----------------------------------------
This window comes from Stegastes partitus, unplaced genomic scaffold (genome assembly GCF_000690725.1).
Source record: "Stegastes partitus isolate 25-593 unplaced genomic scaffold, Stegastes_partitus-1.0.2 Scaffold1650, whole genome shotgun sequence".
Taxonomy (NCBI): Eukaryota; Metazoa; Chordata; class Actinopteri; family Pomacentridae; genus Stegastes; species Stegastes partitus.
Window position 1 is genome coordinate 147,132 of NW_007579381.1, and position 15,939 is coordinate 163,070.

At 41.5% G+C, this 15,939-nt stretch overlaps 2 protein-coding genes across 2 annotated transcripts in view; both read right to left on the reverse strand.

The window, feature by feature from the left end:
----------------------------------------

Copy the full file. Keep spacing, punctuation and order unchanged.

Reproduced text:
This window comes from Stegastes partitus, unplaced genomic scaffold (genome assembly GCF_000690725.1).
Source record: "Stegastes partitus isolate 25-593 unplaced genomic scaffold, Stegastes_partitus-1.0.2 Scaffold1650, whole genome shotgun sequence".
Taxonomy (NCBI): Eukaryota; Metazoa; Chordata; class Actinopteri; family Pomacentridae; genus Stegastes; species Stegastes partitus.
Window position 1 is genome coordinate 147,132 of NW_007579381.1, and position 15,939 is coordinate 163,070.

At 41.5% G+C, this 15,939-nt stretch overlaps 2 protein-coding genes across 2 annotated transcripts in view; both read right to left on the reverse strand.

The window, feature by feature from the left end: